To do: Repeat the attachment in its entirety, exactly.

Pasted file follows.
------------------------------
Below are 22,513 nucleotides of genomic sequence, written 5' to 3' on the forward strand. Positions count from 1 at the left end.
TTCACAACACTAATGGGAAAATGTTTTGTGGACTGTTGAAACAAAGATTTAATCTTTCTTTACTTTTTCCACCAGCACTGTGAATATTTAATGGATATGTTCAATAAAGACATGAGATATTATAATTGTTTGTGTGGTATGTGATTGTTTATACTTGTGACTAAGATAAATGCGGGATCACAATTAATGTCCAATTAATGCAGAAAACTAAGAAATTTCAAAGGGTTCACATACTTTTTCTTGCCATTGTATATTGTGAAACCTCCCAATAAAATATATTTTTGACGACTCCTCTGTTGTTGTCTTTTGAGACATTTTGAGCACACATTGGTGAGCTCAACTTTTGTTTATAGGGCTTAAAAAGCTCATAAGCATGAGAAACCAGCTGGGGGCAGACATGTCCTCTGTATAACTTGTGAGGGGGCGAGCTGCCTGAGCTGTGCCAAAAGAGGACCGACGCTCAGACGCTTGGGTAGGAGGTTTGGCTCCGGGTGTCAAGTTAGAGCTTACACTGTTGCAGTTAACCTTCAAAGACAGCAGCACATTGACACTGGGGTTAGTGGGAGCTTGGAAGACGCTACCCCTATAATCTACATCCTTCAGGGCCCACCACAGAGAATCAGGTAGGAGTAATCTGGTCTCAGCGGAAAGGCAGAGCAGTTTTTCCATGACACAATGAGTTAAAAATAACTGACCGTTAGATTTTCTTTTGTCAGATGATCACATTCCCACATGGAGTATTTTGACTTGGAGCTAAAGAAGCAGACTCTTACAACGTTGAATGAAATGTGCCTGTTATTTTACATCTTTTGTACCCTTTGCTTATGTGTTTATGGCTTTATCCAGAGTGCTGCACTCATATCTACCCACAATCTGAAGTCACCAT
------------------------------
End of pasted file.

Below are 22,513 nucleotides of genomic sequence, written 5' to 3' on the forward strand. Positions count from 1 at the left end.
TTCACAACACTAATGGGAAAATGTTTTGTGGACTGTTGAAACAAAGATTTAATCTTTCTTTACTTTTTCCACCAGCACTGTGAATATTTAATGGATATGTTCAATAAAGACATGAGATATTATAATTGTTTGTGTGGTATGTGATTGTTTATACTTGTGACTAAGATAAATGCGGGATCACAATTAATGTCCAATTAATGCAGAAAACTAAGAAATTTCAAAGGGTTCACATACTTTTTCTTGCCATTGTATATTGTGAAACCTCCCAATAAAATATATTTTTGACGACTCCTCTGTTGTTGTCTTTTGAGACATTTTGAGCACACATTGGTGAGCTCAACTTTTGTTTATAGGGCTTAAAAAGCTCATAAGCATGAGAAACCAGCTGGGGGCAGACATGTCCTCTGTATAACTTGTGAGGGGGCGAGCTGCCTGAGCTGTGCCAAAAGAGGACCGACGCTCAGACGCTTGGGTAGGAGGTTTGGCTCCGGGTGTCAAGTTAGAGCTTACACTGTTGCAGTTAACCTTCAAAGACAGCAGCACATTGACACTGGGGTTAGTGGGAGCTTGGAAGACGCTACCCCTATAATCTACATCCTTCAGGGCCCACCACAGAGAATCAGGTAGGAGTAATCTGGTCTCAGCGGAAAGGCAGAGCAGTTTTTCCATGACACAATGAGTTAAAAATAACTGACCGTTAGATTTTCTTTTGTCAGATGATCACATTCCCACATGGAGTATTTTGACTTGGAGCTAAAGAAGCAGACTCTTACAACGTTGAATGAAATGTGCCTGTTATTTTACATCTTTTGTACCCTTTGCTTATGTGTTTATGGCTTTATCCAGAGTGCTGCACTCATATCTACCCACAATCTGAAGTCACCAT